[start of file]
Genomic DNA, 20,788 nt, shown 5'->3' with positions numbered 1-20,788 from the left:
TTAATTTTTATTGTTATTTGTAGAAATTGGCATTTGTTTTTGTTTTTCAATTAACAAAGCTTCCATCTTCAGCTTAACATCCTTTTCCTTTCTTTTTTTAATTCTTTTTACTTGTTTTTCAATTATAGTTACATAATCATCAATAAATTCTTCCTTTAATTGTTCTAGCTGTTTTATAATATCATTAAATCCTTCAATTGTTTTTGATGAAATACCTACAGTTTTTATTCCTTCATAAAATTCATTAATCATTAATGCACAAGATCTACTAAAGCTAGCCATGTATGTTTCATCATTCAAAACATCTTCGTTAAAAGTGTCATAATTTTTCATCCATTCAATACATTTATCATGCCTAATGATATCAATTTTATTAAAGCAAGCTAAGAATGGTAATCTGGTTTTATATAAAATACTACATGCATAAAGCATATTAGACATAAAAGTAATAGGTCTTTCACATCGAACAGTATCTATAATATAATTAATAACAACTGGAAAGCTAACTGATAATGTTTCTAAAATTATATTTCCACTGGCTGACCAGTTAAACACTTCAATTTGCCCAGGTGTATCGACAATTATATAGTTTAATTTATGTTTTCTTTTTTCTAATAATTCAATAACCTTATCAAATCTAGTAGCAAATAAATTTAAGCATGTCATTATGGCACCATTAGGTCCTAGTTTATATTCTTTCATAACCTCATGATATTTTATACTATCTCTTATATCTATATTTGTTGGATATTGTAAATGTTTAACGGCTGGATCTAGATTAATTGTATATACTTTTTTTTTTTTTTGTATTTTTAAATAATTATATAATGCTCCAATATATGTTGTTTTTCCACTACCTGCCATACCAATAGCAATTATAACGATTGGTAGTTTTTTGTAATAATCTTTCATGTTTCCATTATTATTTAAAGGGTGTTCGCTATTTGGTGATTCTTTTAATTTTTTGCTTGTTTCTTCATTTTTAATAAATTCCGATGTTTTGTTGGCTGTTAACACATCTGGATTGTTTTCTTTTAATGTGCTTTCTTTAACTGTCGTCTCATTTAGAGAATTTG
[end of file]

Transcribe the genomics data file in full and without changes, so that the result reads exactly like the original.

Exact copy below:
Genomic DNA, 20,788 nt, shown 5'->3' with positions numbered 1-20,788 from the left:
TTAATTTTTATTGTTATTTGTAGAAATTGGCATTTGTTTTTGTTTTTCAATTAACAAAGCTTCCATCTTCAGCTTAACATCCTTTTCCTTTCTTTTTTTAATTCTTTTTACTTGTTTTTCAATTATAGTTACATAATCATCAATAAATTCTTCCTTTAATTGTTCTAGCTGTTTTATAATATCATTAAATCCTTCAATTGTTTTTGATGAAATACCTACAGTTTTTATTCCTTCATAAAATTCATTAATCATTAATGCACAAGATCTACTAAAGCTAGCCATGTATGTTTCATCATTCAAAACATCTTCGTTAAAAGTGTCATAATTTTTCATCCATTCAATACATTTATCATGCCTAATGATATCAATTTTATTAAAGCAAGCTAAGAATGGTAATCTGGTTTTATATAAAATACTACATGCATAAAGCATATTAGACATAAAAGTAATAGGTCTTTCACATCGAACAGTATCTATAATATAATTAATAACAACTGGAAAGCTAACTGATAATGTTTCTAAAATTATATTTCCACTGGCTGACCAGTTAAACACTTCAATTTGCCCAGGTGTATCGACAATTATATAGTTTAATTTATGTTTTCTTTTTTCTAATAATTCAATAACCTTATCAAATCTAGTAGCAAATAAATTTAAGCATGTCATTATGGCACCATTAGGTCCTAGTTTATATTCTTTCATAACCTCATGATATTTTATACTATCTCTTATATCTATATTTGTTGGATATTGTAAATGTTTAACGGCTGGATCTAGATTAATTGTATATACTTTTTTTTTTTTTTGTATTTTTAAATAATTATATAATGCTCCAATATATGTTGTTTTTCCACTACCTGCCATACCAATAGCAATTATAACGATTGGTAGTTTTTTGTAATAATCTTTCATGTTTCCATTATTATTTAAAGGGTGTTCGCTATTTGGTGATTCTTTTAATTTTTTGCTTGTTTCTTCATTTTTAATAAATTCCGATGTTTTGTTGGCTGTTAACACATCTGGATTGTTTTCTTTTAATGTGCTTTCTTTAACTGTCGTCTCATTTAGAGAATTTG